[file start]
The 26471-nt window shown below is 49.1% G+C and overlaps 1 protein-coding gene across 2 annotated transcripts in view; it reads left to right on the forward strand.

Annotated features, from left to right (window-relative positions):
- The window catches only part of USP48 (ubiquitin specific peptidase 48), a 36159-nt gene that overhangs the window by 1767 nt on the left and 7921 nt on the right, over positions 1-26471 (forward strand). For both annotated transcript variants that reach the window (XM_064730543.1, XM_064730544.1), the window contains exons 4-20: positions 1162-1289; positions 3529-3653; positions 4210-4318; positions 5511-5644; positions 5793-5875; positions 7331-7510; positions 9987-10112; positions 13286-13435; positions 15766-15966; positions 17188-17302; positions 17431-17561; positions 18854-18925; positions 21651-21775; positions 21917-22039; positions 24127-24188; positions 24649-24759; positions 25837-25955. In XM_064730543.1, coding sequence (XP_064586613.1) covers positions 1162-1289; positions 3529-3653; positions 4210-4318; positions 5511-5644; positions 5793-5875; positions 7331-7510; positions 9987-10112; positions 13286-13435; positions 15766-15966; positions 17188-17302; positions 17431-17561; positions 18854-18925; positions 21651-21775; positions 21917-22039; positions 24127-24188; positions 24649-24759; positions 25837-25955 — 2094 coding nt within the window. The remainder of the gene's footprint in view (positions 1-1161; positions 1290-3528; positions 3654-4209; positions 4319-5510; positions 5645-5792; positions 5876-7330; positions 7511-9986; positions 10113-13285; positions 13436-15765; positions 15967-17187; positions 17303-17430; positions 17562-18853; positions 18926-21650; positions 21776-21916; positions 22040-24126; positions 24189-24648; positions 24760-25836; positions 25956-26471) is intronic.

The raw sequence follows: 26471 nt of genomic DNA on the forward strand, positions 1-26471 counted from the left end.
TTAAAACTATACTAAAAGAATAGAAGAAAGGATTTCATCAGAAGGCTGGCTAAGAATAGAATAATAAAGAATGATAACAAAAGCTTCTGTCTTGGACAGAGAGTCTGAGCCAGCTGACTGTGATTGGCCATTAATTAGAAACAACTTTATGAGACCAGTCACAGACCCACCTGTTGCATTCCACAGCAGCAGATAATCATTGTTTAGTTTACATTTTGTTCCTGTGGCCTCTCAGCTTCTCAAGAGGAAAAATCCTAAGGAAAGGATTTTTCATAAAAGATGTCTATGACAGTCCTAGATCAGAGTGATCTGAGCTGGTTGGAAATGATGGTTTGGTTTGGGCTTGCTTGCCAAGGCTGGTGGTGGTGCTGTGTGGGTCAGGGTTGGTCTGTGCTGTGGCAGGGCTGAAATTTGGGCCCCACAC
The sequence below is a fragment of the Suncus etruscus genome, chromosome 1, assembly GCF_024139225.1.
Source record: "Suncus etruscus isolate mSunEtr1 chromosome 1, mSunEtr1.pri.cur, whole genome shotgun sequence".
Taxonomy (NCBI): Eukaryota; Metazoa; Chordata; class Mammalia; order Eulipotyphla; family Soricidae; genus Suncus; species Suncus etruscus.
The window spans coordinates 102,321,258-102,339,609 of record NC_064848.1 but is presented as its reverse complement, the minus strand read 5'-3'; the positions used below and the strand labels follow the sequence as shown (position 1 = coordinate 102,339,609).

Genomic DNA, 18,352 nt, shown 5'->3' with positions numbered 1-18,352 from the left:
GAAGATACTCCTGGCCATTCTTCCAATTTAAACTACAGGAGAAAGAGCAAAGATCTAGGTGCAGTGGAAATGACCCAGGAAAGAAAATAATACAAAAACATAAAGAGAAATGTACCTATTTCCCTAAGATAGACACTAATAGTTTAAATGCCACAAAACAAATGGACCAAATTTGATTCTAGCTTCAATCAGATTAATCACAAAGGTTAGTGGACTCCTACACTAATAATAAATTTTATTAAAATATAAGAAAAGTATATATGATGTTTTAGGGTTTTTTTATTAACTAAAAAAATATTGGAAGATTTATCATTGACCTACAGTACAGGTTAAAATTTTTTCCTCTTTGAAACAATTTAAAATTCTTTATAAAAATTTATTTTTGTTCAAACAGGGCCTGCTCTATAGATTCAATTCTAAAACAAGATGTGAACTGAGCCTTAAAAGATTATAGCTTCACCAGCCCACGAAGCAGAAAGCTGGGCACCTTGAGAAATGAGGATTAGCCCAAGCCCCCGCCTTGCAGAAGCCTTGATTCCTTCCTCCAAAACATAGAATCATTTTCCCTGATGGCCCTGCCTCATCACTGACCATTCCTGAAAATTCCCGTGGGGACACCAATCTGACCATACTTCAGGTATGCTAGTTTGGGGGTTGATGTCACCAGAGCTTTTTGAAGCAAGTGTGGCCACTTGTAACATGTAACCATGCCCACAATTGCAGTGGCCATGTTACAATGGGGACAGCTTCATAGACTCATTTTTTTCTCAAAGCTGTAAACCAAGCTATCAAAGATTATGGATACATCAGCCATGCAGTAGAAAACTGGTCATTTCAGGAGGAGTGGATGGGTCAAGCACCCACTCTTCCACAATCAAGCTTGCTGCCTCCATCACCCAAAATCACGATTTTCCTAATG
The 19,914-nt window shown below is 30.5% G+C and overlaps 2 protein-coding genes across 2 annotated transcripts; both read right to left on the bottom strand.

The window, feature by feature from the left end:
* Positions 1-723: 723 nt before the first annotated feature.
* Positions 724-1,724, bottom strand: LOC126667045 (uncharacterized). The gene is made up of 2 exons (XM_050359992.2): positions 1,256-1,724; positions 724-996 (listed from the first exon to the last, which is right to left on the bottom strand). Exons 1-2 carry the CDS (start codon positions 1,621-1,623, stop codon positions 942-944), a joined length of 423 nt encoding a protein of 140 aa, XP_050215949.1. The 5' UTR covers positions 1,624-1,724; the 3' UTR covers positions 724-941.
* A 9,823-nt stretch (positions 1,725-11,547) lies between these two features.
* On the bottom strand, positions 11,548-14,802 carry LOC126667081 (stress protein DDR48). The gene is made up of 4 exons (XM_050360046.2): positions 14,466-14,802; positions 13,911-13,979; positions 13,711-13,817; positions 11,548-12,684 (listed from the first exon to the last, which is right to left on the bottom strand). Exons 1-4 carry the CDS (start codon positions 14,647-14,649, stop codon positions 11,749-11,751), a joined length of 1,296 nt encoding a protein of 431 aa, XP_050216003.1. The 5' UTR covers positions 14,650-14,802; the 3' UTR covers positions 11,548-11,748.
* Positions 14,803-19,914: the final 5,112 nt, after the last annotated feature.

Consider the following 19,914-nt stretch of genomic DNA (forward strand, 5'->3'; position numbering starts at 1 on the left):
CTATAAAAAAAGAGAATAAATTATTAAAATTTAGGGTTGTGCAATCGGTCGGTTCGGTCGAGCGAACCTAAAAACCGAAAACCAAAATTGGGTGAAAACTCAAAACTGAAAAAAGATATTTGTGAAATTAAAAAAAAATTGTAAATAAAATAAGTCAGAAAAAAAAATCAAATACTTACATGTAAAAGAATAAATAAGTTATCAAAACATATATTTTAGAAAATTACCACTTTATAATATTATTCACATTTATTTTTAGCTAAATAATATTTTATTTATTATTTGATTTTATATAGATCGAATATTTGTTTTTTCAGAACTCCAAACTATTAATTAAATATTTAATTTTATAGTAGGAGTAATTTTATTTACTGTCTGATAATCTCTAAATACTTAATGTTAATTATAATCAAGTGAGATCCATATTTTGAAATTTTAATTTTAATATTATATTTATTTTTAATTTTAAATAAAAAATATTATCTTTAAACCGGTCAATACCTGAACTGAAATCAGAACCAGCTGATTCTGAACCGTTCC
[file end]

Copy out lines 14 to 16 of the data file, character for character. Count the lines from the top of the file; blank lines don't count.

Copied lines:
* Positions 1-723: 723 nt before the first annotated feature.
* Positions 724-1,724, bottom strand: LOC126667045 (uncharacterized). The gene is made up of 2 exons (XM_050359992.2): positions 1,256-1,724; positions 724-996 (listed from the first exon to the last, which is right to left on the bottom strand). Exons 1-2 carry the CDS (start codon positions 1,621-1,623, stop codon positions 942-944), a joined length of 423 nt encoding a protein of 140 aa, XP_050215949.1. The 5' UTR covers positions 1,624-1,724; the 3' UTR covers positions 724-941.
* A 9,823-nt stretch (positions 1,725-11,547) lies between these two features.